Lamborghini Urus has proven to be remarkably successful - if you’re in the posh part of town anywhere around the world, you are sure to see one - so it’s only natural that it will be given a second generation. It’s still a few years away, expected to launch in 2028 or 2029, but it will be an all-new vehicle, all-electric and built on a totally different platform to today’s model.
Lambo will reportedly launch a hybrid replacement for the Aventador next year, then a plug-in hybrid version of the current Urus (pictured in the gallery), then a hybrid successor for today’s Huracan in 2025. Autocar tells us that the automaker’s first fully-electric vehicle will actually debut in 2028 and it will be a vehicle with 2+2 seating, which may very likely be a crossover of sorts.
Interestingly, the Italian automaker won’t give up on its big V12 and V10 engines and it will debut an all new version of the former, which will be used as part fo the hybrid system for the Aventador successor.
Gallery: 2022 Lamborghini Urus Evo Spy Photos
We currently don’t know too much about this first Lambo EV, but the company’s CEO, Stephan Winkelmann, has shared that
When it comes to the first full-electric car, it's clear that our approach is clear and prudent.
Clear because we say: 'Yes, electrification is part of our future'. And prudent because we say: 'It's a completely new car: the fourth model. It's a segment we haven't been in for decades, if we speak about a 2+2 or four-seater, maybe also high from the ground, with more ground clearance.'
One year after it launches this first EV, Lamborghini will reportedly launch the Urus BEV, and thus its first two electric offerings will both be crossovers. This is a bit odd given the fact that Lamborghini is known for its rakish supercars much more than it is for making SUVs, as successful as the Urus has been.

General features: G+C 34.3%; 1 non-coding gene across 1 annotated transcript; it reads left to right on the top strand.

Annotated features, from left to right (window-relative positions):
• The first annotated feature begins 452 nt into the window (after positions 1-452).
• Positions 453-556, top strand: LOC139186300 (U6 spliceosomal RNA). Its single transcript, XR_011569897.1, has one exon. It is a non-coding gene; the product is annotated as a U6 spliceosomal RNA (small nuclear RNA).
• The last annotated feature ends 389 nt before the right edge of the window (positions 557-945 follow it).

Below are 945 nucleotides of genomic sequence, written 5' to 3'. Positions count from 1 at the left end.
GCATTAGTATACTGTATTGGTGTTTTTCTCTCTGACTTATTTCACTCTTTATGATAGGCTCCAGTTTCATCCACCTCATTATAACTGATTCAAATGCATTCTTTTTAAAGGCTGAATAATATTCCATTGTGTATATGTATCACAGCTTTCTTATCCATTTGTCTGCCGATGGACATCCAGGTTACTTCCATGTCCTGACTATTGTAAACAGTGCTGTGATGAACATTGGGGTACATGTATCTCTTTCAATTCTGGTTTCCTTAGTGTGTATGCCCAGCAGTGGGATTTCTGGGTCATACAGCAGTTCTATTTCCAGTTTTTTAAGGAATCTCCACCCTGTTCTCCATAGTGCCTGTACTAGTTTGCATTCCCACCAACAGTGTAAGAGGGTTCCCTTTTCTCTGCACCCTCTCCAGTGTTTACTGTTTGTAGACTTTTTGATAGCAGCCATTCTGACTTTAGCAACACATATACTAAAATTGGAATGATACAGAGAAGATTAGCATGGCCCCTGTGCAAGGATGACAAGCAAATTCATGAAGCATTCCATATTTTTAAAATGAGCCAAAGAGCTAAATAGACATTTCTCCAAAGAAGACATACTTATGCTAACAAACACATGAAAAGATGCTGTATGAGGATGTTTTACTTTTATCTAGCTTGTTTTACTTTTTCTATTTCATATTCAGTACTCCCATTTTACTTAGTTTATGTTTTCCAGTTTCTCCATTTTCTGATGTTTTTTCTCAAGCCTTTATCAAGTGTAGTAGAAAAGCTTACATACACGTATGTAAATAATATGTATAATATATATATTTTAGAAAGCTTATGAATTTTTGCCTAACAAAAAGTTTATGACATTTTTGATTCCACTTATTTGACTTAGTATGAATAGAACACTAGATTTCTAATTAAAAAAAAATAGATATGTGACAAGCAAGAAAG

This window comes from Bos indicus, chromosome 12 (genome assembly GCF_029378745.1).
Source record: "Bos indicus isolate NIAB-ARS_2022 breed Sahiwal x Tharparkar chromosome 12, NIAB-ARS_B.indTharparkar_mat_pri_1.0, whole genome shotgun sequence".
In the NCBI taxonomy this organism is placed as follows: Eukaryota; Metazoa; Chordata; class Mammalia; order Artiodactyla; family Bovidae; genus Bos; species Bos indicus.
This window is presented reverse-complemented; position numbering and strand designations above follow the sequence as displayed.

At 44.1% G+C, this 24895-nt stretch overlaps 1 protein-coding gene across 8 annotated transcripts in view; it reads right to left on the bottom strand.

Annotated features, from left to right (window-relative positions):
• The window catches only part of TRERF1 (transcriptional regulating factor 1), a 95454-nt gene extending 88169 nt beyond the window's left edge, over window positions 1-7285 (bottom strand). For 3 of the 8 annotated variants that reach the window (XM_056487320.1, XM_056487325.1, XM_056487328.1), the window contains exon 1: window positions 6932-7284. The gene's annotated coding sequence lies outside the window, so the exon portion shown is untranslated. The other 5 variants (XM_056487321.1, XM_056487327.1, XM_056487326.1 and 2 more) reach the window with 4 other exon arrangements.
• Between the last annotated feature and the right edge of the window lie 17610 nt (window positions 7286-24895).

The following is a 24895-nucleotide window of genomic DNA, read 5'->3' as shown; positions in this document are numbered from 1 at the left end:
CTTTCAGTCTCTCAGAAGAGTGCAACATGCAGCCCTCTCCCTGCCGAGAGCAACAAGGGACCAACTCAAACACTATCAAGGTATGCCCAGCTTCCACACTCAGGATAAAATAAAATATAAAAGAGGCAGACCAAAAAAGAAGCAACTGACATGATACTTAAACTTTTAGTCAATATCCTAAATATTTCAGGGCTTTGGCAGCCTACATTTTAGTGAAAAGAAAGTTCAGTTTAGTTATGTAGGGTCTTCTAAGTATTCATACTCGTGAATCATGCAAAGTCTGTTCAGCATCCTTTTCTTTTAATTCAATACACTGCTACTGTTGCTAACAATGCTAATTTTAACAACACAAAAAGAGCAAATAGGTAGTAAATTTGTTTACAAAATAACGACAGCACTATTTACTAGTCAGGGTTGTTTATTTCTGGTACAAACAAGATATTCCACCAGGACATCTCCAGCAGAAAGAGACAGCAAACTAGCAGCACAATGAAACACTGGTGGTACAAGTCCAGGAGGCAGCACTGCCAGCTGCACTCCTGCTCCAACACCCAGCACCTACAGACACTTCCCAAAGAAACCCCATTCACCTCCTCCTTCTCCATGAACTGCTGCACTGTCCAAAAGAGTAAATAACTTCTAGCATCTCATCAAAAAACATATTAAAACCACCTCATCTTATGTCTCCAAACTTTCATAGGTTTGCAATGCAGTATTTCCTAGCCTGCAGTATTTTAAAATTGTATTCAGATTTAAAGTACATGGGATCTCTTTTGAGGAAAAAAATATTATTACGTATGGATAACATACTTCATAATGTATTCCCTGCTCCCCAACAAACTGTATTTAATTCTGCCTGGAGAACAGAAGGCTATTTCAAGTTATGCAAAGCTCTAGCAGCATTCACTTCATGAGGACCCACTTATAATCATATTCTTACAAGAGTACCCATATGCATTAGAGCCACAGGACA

But development of the first EV has not even started yet and according to Winkelmann,
It's advancing in the sense that we're deciding this year what type of car this is going to be, and not only volumes, pricing and body style, but also much more on the content of the car. If everything goes accordingly, we're going to kick off the project by the end of this year.
There’s therefore a chance that the automaker will decide against the two electric SUV approach and turn one of them into a sedan or some type of sportier fastback/hatchback. Many car fans are still hoping for the 2008 Estoque sedan concept to spawn a production vehicle, and having one high-riding vehicle and one sedan as a brand’s first two electric offerings sounds more sensible than just offering two crossovers, alienating those buyers who don’t want the raised ground clearance and who prefer lower and sportier vehicles.
Even if it does go ahead with the two high riders as its first EVs, Lambo will still differentiate them on price. The Urus replacement will be the more exclusive and expensive model, while the other will be smaller, cheaper and more attainable. Winkelmann put the smaller model in context by saying that
At the end of the day it's a more versatile car than the Urus so less affected by the purist approach of Lamborghini, which we have in the super-sports car business.